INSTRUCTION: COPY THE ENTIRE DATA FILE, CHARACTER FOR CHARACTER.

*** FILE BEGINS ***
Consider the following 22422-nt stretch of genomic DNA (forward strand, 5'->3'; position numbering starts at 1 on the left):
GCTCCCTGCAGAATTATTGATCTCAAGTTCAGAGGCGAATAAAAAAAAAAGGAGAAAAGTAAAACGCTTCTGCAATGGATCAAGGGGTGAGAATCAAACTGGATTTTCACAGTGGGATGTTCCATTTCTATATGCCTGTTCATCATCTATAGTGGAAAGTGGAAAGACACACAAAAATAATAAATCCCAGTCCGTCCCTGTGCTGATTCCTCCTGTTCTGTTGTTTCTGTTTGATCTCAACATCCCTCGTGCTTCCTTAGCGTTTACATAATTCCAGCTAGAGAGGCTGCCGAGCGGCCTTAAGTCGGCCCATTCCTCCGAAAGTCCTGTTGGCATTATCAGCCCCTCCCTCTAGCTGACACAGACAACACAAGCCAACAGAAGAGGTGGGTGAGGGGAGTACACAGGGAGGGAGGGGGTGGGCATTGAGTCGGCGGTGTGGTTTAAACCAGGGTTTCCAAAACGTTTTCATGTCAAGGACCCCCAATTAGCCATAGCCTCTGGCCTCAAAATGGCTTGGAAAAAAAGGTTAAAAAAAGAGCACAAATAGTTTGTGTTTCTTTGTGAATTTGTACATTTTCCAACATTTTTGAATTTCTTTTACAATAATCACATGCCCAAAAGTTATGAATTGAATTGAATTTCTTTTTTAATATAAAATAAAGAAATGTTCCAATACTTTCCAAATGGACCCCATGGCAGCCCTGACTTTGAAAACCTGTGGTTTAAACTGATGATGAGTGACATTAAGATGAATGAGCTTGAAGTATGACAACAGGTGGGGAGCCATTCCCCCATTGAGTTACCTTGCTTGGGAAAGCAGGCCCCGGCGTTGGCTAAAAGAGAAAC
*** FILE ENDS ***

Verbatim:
Consider the following 22422-nt stretch of genomic DNA (forward strand, 5'->3'; position numbering starts at 1 on the left):
GCTCCCTGCAGAATTATTGATCTCAAGTTCAGAGGCGAATAAAAAAAAAAGGAGAAAAGTAAAACGCTTCTGCAATGGATCAAGGGGTGAGAATCAAACTGGATTTTCACAGTGGGATGTTCCATTTCTATATGCCTGTTCATCATCTATAGTGGAAAGTGGAAAGACACACAAAAATAATAAATCCCAGTCCGTCCCTGTGCTGATTCCTCCTGTTCTGTTGTTTCTGTTTGATCTCAACATCCCTCGTGCTTCCTTAGCGTTTACATAATTCCAGCTAGAGAGGCTGCCGAGCGGCCTTAAGTCGGCCCATTCCTCCGAAAGTCCTGTTGGCATTATCAGCCCCTCCCTCTAGCTGACACAGACAACACAAGCCAACAGAAGAGGTGGGTGAGGGGAGTACACAGGGAGGGAGGGGGTGGGCATTGAGTCGGCGGTGTGGTTTAAACCAGGGTTTCCAAAACGTTTTCATGTCAAGGACCCCCAATTAGCCATAGCCTCTGGCCTCAAAATGGCTTGGAAAAAAAGGTTAAAAAAAGAGCACAAATAGTTTGTGTTTCTTTGTGAATTTGTACATTTTCCAACATTTTTGAATTTCTTTTACAATAATCACATGCCCAAAAGTTATGAATTGAATTGAATTTCTTTTTTAATATAAAATAAAGAAATGTTCCAATACTTTCCAAATGGACCCCATGGCAGCCCTGACTTTGAAAACCTGTGGTTTAAACTGATGATGAGTGACATTAAGATGAATGAGCTTGAAGTATGACAACAGGTGGGGAGCCATTCCCCCATTGAGTTACCTTGCTTGGGAAAGCAGGCCCCGGCGTTGGCTAAAAGAGAAAC